How final is ‘final’?

Sreesanth issued with a final warning by the BCCI.

Sreesanth fined for yet another transgression.

Just saying.

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16 thoughts on “How final is ‘final’?

  1. Pingback: And a very happy 2011 to all « Smoke Signals

  2. Are you all missing a point or am I mis-informed? In my understanding, IPL fines and warnings are nothing to do with BCCI. Normally an international match fines/warnigs are controlled by ICC, and domestic mataches like Ranji are controlled by BCCI. Since IPL is a club cricket and is controlled by IPL body (read LKM). So BCCI’s warning still holds good, if he does the same in a international or domestic match, then BCCI should take action as the final warning was already issued. Any one agree?

  3. This was something that needed to have been nipped in the bud. It’s now turned into a full grown tree and no one quite sure knows how to frankly hack it down !

    The point Swamy makes is fair – why should we complain of what doesn’t happen to Broad, when in house itself there is huge discrepancy. Durbhajan has been impossible to watch during the IPL and yet beside the odd fine, not a pip squeak from the BCCI ! You can’t have different rules for different folks in house, and then cry foul when the same thing happens outside.

  4. Even in India, we have one rule for people like Harbhajan who of late has done worse than Sreesanth, but has not even been chided. What Sreesanth did was not acceptable but gloating at a dismissal, using swear words at a batsman is also not acceptable. And Rohit Sharma was heard abusing his fellow batsman and got away with it. In fact most of the new brigade thrive on bad behaviour

    • The BCCI should not have supported Harbhajan over the monkeygate. Instead, he should have been given proper punishment. Now, he thinks he can get away with anything. And we have other monkeys like Sreesanth following in his footsteps.

      • Just to raise some hackles: I think Bhajji has an influential backer named Sachin…. At least Bhajji behaves as if it is like that.

        • True. He drags Sachin’s name into whatever he does. When he scores runs, it’s because he used Sachin’s bat. I’m reminded a bit of Congressmen giving credit to madam for anything good that happens in the country.

    • Well, I do hope for Sreesanth’s sake that he looks up to Sachin, or Kumble, and Drviad as role models rather than Bhajji. It does him or Indian fast bowling no good to let him be this way. You know why, apart from all the stuff mentioned her? Cos his bowling is lousy now.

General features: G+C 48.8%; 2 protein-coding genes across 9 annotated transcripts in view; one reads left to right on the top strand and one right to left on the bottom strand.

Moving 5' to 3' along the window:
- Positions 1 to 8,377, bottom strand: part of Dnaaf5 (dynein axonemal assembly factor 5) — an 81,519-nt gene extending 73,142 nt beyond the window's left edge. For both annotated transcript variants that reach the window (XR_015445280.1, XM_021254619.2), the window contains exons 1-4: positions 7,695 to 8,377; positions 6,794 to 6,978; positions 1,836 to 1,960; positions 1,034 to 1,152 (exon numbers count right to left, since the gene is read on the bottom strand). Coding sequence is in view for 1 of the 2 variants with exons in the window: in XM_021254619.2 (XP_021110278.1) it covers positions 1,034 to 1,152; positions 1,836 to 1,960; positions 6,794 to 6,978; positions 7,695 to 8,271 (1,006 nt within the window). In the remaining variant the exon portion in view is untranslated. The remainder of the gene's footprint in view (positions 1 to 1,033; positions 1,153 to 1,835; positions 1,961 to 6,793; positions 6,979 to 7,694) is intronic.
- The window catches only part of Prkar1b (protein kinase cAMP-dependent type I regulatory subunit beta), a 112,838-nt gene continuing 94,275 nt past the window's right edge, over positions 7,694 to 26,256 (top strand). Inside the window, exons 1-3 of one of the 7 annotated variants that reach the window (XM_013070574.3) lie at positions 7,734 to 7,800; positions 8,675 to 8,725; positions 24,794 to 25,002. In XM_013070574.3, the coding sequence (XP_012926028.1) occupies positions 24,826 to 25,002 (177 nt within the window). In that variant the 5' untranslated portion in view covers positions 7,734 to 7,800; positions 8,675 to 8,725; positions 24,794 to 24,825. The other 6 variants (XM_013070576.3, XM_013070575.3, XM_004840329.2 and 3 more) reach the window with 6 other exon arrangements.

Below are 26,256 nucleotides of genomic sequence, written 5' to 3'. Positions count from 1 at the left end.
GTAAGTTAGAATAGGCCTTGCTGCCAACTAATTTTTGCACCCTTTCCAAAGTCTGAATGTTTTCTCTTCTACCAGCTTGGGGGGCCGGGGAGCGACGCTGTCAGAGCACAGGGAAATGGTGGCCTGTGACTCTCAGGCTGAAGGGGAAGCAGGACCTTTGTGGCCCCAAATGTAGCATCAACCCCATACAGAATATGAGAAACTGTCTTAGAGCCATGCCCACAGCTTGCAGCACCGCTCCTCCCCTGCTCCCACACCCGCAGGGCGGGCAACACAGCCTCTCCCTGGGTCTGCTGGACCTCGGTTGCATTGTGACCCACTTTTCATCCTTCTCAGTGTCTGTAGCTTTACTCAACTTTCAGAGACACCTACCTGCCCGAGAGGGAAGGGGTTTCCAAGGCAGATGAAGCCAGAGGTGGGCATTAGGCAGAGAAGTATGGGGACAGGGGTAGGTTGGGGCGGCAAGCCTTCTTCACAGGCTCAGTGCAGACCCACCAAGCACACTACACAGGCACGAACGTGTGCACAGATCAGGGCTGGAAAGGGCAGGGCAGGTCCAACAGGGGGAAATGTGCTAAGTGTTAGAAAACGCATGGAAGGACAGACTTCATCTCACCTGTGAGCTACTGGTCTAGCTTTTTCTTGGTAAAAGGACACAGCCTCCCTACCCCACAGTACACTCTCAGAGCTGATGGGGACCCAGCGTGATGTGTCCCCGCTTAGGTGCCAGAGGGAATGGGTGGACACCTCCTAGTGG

His ODI, T20I & IPL record is abysmal, test record is blow very hot and blow cold, but can only get better if he mends his ways.
      Bhajji as a package is far better, and much as I dislike his behavior, Bhajji typically big mouths only when he is playing well, or after he has played well.
      Sreesanth yells at umpires as an escape mechanism from his failures…that’s lousy!

      I think the Indian team management over the last few years starting with Dravid, have been very sympathetic in dealing with him and his insecurities. Its time he gave some respect back to the team, the game, and to his own talent.

      Cheers!
      Vasu

  5. I’m waiting to see if Kochi will pick him up in the IPL4 auction. I don’t think any other team will be interested.

  6. what does this have to do with his bowling is something he needs to understand. as far as we’re concerned, we should stick to dissecting his bowling, nothing else about him should matter. he has been fined. he has been punished. he has been warned. again and again. what is the need to add to his misery? a simple reporting of the facts is enough. considering the acute lack of bowling talent in the country, one should try and help sreesanth. constantly pointing out his flaws is hardly going to help us discover the good bowler in the man. he’s insecure. perhaps he is misunderstood. no man wants to willingly jeopardise his career. so far, there hasn’t been one piece, apart from the observations by allan donald, understanding why sreesanth is so troubled, and he obviously is.

  7. Prem, by the same yardstick, how many times will a Stuart Broad get away? There seems to be a “trick” in doing it and knowing how to get away with it. Quite obviously, Sreesanth didn’t graduate from that school.

    Having said that, I’m NOT supporting what he did yesterday either.

    • Broad is a whole other story, but even that supports my contention that the reason players get away with murder is because the authorities — ICC, BCCI, IPL, whoever — routinely ignore transgressions or merely slap the offender on the wrist. Kick butt hard in one instance, and see how soon everyone else shapes up — once you are banned say for six months, or a year, or whatever, and it hits your pocket, amazing how well behaved you will become.

      • Speaking of bans, what would have happened if the IPL had picked those Pak players who were subsequently given bans by PCB? Would like your view.

  8. since sree is a ‘fast’ bowler and hence a rare commodity in India he is getting away with his antics :-))

  9. Sreesanth’s yesterday’s stuff was really irritating. It might have been close, but the umpire called a noball. So what do you do? Mock at the batsman and then the umpire? Some people never change.

    • And that is because some people keep getting away with crap. Get tough on one case, and it also serves as a warning to all others.

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